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River drying influences genetic variation and population structure in an Arctic freshwater fish

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Conserving biodiversity in an era of rapid climate change requires understanding the mechanisms that influence dispersal, gene flow and, ultimately, species persistence. This information is becoming critical for conserving key species in rapidly warming places such as the Arctic. Arctic freshwater fish not only face warmer conditions, but also the drying of tundra streams due to climate change. Here, we examined population structure, gene flow, and the influence of landscape features on the neutral genetic variation of the Arctic grayling on Alaska’s North Slope. We estimated the number of genetically distinct clusters and determined effective population sizes for and patterns of gene flow among geographic regions. We predicted that river distance, river drying, distance to the coast, and elevational gradient would influence genetic differentiation for Arctic grayling. Bayesian clustering and discriminant analysis of principal components found support for five or six genetic clusters roughly corresponding to downstream and headwater subwatersheds. Estimates of gene flow revealed asymmetric downstream bias. River distance and river dry zones were significantly associated with increasing genetic differentiation among sampling locations despite this species' high dispersal capability and the temporary nature of dry zones. Isolation and downstream-biased dispersal could contribute to high levels of inter-population genetic variation among the headwaters of the North Slope Arctic grayling metapopulation, which might be particularly important for species conservation during rapid climate change. More generally, small, isolated populations might drive particular alleles to higher frequencies due to selection or drift, thus promoting the genetic potential for rapid evolutionary changes under future climate change.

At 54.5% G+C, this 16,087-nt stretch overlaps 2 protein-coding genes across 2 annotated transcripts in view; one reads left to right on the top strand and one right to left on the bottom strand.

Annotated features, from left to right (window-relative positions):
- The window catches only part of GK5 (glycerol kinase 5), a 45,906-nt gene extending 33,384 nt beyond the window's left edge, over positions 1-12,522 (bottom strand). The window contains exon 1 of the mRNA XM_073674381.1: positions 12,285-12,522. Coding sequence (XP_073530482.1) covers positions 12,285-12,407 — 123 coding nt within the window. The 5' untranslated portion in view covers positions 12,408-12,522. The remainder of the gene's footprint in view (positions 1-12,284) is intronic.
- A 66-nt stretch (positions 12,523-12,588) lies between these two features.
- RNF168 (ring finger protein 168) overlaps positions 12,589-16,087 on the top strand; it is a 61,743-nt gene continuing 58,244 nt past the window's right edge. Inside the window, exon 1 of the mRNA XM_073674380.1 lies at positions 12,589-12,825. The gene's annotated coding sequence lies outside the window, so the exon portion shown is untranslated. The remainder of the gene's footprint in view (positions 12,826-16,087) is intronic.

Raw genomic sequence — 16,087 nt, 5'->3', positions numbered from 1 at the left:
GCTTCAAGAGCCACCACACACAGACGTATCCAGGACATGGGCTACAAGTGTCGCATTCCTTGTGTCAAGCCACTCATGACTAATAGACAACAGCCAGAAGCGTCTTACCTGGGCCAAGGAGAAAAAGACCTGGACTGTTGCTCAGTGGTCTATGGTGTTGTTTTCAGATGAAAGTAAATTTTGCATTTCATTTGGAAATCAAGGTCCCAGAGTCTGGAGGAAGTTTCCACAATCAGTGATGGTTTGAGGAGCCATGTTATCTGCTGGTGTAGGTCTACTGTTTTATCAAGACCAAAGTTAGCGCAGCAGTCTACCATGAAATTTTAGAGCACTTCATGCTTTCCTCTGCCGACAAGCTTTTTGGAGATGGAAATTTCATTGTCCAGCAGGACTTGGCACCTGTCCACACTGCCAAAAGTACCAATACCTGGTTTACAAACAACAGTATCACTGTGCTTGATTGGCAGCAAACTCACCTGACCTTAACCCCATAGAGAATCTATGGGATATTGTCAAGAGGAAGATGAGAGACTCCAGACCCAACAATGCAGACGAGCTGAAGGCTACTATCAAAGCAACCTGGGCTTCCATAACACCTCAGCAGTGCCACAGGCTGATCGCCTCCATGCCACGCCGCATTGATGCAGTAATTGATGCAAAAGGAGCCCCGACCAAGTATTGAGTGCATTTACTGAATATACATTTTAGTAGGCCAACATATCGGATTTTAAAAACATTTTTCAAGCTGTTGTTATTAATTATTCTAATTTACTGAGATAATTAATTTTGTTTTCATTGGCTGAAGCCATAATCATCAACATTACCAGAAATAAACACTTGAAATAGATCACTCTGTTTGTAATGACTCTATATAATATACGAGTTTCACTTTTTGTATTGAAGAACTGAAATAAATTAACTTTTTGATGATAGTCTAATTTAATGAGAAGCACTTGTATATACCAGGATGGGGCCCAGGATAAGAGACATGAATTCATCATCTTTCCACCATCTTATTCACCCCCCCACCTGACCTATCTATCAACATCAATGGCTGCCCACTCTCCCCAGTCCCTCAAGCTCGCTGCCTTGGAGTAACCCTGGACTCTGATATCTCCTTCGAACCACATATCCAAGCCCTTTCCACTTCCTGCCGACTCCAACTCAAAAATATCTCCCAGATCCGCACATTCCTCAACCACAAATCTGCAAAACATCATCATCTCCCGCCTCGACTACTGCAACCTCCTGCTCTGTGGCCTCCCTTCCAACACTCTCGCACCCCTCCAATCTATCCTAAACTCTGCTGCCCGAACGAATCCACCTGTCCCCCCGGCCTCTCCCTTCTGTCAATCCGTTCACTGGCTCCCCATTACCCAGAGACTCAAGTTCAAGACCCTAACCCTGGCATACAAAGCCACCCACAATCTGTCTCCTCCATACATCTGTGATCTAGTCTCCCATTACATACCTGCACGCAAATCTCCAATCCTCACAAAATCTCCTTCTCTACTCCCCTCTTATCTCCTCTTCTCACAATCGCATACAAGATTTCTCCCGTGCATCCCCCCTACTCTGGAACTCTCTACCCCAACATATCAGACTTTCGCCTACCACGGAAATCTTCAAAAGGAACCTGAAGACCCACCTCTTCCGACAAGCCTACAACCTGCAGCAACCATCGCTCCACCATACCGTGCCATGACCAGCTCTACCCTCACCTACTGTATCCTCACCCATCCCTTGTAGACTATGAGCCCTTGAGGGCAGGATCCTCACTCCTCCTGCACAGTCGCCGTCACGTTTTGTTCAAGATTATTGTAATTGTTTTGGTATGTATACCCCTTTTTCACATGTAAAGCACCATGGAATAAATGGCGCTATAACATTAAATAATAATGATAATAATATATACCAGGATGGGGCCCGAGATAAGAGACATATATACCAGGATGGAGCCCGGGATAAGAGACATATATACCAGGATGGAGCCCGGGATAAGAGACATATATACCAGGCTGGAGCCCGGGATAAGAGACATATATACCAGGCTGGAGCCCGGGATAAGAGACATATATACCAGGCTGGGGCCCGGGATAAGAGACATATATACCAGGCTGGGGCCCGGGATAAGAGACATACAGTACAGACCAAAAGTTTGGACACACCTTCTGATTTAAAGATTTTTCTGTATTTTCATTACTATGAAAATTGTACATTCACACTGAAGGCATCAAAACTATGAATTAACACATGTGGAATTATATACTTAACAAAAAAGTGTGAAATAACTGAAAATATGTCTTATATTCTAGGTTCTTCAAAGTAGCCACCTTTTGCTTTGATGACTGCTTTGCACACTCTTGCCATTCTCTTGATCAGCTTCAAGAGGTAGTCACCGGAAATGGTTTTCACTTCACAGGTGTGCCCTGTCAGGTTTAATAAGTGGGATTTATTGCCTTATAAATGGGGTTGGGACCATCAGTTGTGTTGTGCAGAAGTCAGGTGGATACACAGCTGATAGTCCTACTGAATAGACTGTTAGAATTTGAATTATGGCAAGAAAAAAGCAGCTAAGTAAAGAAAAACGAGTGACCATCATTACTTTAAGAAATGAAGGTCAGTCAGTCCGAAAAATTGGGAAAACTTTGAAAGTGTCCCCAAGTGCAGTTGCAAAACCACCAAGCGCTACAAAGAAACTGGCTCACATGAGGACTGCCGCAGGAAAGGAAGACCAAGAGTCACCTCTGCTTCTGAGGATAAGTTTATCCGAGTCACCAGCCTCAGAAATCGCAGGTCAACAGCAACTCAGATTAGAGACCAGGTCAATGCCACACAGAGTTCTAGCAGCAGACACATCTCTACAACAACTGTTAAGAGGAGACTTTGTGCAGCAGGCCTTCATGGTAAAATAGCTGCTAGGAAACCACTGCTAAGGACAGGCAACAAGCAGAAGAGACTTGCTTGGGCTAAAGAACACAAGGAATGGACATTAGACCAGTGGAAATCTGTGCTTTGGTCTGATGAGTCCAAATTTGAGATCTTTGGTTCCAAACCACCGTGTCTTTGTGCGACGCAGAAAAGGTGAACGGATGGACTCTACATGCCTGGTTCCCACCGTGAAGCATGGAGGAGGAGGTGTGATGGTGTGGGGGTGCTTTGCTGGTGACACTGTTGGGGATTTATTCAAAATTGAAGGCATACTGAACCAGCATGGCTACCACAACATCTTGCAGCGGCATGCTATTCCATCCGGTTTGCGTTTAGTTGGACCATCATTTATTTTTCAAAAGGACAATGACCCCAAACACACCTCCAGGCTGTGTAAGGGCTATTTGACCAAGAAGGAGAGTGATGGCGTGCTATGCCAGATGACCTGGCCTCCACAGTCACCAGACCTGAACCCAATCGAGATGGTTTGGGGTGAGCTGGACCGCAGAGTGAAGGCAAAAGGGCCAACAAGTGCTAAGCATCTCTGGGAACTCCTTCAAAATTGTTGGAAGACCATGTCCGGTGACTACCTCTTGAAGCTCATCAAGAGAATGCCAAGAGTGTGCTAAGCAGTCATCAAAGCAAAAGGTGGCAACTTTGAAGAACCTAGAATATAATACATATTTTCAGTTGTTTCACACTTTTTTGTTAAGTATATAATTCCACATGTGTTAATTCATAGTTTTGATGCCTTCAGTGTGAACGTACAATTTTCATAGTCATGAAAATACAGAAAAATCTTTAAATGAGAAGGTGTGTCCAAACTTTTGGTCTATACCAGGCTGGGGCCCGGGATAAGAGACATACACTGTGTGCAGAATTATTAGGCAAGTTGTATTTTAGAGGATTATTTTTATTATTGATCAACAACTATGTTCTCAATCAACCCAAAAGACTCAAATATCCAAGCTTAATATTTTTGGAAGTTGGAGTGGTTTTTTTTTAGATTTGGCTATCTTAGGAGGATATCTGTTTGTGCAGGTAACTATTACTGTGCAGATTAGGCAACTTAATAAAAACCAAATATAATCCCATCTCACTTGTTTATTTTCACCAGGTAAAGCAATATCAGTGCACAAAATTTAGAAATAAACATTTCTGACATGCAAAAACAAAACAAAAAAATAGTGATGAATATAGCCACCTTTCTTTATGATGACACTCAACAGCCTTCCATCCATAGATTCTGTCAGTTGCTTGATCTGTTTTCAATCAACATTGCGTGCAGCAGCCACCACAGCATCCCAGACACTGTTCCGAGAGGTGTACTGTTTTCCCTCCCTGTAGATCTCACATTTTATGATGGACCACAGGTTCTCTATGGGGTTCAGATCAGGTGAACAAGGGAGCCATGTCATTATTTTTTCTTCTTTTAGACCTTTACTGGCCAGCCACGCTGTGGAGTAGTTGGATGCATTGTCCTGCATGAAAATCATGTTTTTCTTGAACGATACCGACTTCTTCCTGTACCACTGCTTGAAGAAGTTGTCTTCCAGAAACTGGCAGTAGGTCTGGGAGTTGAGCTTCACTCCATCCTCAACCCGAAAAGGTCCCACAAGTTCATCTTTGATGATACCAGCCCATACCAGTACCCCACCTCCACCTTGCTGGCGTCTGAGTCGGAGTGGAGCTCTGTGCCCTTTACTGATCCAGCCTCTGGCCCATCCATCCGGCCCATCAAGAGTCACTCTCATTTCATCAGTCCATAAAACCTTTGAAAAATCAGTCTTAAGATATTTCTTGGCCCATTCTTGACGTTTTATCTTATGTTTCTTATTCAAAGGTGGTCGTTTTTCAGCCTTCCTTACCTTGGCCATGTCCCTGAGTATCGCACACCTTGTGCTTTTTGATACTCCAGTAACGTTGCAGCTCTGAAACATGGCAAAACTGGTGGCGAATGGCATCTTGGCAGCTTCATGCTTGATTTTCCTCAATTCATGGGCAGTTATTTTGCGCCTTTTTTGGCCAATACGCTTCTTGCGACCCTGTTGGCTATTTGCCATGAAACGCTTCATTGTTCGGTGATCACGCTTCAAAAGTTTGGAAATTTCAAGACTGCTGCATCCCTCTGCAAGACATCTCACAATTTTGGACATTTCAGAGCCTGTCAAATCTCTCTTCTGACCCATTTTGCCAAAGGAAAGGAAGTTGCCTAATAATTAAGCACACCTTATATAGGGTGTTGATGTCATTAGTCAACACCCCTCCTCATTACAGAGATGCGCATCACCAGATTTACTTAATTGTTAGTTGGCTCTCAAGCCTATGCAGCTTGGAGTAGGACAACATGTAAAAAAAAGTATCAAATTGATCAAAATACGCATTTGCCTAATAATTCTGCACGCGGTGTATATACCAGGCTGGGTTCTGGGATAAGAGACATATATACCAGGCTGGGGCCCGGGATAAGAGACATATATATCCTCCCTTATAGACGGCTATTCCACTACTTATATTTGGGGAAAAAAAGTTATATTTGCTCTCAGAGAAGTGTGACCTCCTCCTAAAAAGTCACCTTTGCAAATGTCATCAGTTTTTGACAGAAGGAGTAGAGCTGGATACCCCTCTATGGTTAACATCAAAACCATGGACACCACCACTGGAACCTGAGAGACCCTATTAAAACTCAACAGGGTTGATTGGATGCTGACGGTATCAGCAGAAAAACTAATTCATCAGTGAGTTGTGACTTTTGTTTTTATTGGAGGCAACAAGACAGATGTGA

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Research was funded by National Science Foundation Award PLR-1417754. MCU was also supported by the Center of Biological Risk and Arden Chair in Ecology and Evolutionary Biology, and HEG was supported by the US Environmental Protection Agency (EPA) STAR fellowship (EPA STAR F91745901).


Provided by NSF award PLR-1417754 and EPA STAR FP91745901.

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Correspondence to Mark C. Urban.

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Research was performed under IACUC protocol 17–18.

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Golden, H.E., Holsinger, K.E., Deegan, L.A. et al. River drying influences genetic variation and population structure in an Arctic freshwater fish. Conserv Genet 22, 369–382 (2021).

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